Jan 24 2014
The family of a terminally-ill woman who was not consulted before a ''do not resuscitate'' (DNR) notice was placed on her medical records have won a ruling that their legal action can continue.
In 2012, High Court judge Mrs Justice Nicola Davies said the failure to inform or involve 63-year-old Janet Tracey had ''minimal causative effect'', as the notice was cancelled five days later when her family objected.
She found that a second notice, which followed three days afterwards and two days before Mrs Tracey's death at Addenbrooke's Hospital in March 2011, was put in place with the agreement of her family, who were unwilling to speak to her about it.
The judge, who was determining disputed issues of fact, said there should be no further hearing of husband David Tracey's application for judicial review.
But today, the Court of Appeal said the judge's order was not, in the circumstances, justified, and will determine the legal issues raised by the claim against Cambridge University Hospitals NHS Foundation Trust and the Health Secretary at a two-day hearing in mid-March.
Mrs Tracey, a care home manager, died following a transfer to Addenbrooke's after breaking her neck in a car crash on February 19 2011 - two weeks after being diagnosed with terminal lung cancer.
The first notice, on February 27, was cancelled on March 2, while a second was imposed on March 5, two days before she died.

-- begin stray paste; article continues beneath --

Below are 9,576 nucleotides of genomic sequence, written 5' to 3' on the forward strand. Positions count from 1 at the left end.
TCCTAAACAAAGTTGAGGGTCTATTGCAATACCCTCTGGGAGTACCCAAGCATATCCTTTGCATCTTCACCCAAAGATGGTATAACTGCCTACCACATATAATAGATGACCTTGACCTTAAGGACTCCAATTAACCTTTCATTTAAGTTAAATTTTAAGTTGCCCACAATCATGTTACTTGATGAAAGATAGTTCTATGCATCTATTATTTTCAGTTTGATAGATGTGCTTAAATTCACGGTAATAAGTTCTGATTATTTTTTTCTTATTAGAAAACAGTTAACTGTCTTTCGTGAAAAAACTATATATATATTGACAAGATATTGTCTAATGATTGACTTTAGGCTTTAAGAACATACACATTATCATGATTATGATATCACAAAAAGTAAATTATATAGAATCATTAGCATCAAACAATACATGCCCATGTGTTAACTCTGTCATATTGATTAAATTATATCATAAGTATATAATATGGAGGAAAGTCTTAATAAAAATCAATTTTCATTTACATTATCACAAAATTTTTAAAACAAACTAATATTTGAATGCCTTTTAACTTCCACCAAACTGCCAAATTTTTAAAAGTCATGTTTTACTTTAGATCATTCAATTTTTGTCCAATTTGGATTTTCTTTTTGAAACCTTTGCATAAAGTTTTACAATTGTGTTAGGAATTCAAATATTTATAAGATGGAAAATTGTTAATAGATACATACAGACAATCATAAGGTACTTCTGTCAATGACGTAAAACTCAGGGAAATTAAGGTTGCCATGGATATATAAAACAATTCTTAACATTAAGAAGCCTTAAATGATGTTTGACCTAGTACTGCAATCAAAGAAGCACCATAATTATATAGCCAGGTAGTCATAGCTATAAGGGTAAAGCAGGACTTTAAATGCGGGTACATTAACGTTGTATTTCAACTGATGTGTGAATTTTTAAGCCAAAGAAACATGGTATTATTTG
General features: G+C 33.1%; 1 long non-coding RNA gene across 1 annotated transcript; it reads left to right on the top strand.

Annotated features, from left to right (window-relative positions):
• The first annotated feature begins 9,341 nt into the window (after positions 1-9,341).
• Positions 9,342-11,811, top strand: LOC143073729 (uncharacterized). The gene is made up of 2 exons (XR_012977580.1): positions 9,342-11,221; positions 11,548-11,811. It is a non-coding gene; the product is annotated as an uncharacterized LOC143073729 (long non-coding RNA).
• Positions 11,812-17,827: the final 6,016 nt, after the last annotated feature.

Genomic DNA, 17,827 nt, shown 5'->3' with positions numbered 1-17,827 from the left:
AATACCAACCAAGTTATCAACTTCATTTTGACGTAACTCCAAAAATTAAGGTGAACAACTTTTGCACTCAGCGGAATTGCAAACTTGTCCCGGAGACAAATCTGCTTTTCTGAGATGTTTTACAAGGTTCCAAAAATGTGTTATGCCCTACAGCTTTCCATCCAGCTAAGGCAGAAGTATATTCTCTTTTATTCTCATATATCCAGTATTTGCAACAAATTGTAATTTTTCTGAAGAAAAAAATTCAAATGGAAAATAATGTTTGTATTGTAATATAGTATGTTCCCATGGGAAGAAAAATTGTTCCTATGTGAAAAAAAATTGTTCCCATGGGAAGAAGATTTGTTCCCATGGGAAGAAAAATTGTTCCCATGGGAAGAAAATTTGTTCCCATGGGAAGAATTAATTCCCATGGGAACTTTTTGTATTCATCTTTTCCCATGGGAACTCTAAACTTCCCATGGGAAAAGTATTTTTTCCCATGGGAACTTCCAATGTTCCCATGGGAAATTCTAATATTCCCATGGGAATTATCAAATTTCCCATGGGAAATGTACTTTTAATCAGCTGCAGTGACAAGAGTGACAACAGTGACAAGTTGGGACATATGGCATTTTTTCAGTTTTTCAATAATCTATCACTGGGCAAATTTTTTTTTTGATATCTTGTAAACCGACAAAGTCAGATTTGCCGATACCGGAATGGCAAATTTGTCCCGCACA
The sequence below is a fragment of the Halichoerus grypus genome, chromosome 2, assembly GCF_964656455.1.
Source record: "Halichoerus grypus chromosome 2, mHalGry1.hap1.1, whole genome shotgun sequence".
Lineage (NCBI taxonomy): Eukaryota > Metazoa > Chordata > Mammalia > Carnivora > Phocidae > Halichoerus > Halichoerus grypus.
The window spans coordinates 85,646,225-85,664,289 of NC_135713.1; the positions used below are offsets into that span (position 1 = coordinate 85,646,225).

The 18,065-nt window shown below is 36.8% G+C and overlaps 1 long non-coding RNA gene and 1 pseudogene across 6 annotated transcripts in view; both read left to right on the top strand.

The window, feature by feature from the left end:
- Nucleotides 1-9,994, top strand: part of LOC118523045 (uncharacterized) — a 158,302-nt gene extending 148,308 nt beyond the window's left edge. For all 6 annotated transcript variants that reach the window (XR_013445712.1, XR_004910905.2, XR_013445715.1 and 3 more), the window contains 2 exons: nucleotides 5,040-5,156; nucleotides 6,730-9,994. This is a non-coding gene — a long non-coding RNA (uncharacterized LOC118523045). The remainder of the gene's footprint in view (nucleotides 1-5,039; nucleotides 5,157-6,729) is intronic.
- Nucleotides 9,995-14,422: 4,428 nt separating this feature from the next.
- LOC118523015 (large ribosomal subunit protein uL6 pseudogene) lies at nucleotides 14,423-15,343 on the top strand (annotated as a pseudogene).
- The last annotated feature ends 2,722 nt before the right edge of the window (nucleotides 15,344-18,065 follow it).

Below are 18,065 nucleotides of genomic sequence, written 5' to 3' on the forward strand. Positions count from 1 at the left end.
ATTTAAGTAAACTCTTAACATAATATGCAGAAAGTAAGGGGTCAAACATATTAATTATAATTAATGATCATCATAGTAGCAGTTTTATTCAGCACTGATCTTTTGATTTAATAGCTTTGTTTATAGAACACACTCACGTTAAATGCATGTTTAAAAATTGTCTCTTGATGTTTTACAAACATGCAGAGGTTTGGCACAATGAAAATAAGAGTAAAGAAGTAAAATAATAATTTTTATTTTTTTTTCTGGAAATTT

Mr Tracey, a retired engineer, has said his wife believed she was being ''badgered'' into making a decision about resuscitation options.
But the Trust says the claims are unsound and unfair, and that cardiopulmonary resuscitation would have been wholly inappropriate and not in the best interests of Mrs Tracey, who also had pneumonia and required ventilation.
Their position is that the decision to impose a DNR is ultimately a matter of clinical judgment, where appropriate weight should be given to the views of the patient and family.
Mr Tracey said: " I am very pleased with this result, which means that the case now has the opportunity to remedy the current lack of information, making a real difference to other families while recognising the wrong done to Janet."
His legal firm, Leigh Day, said t he Court of Appeal would now be asked whether a lack of consultation with a patient and their family or a lack of explanation is in breach of Article 8 of the Human Rights Act, which provides that: "Everyone has the right to respect for his private and family life."
It will also tackle the Health Secretary on the lack of a nationwide policy of when and how DNR orders are applied.
Merry Varney, a solicitor in the human rights team at Leigh Day, said: " We are very pleased that this case can now go forward as it underlines the importance of a transparent, accessible and consistent policy regarding a patient's right to know when a decision not to resuscitate them is taken.
"Patients and their families should know in advance how these decisions are made, the weight given to the patient's views, and what to do in the event of a di sagreement.
"Neither we, nor our client, have ever suggested or argued for a right for any patient to demand CPR. This case simply concerns the right to know how a decision to withhold potentially life-saving treatment can be made, including whether as a matter of law a patient has the right to be informed of any such decision and/or consulted before the decision is made.
"The current lack of information available to patients and their families leaves patients vulnerable to an inappropriate DNR.
"It also could potentially lead to a family member agreeing to a DNR on the patient's behalf, which seems perverse considering the laws regarding euthanasia and the concerns often tabled in such debates of the risk of abuse from inheritance-hungry relatives."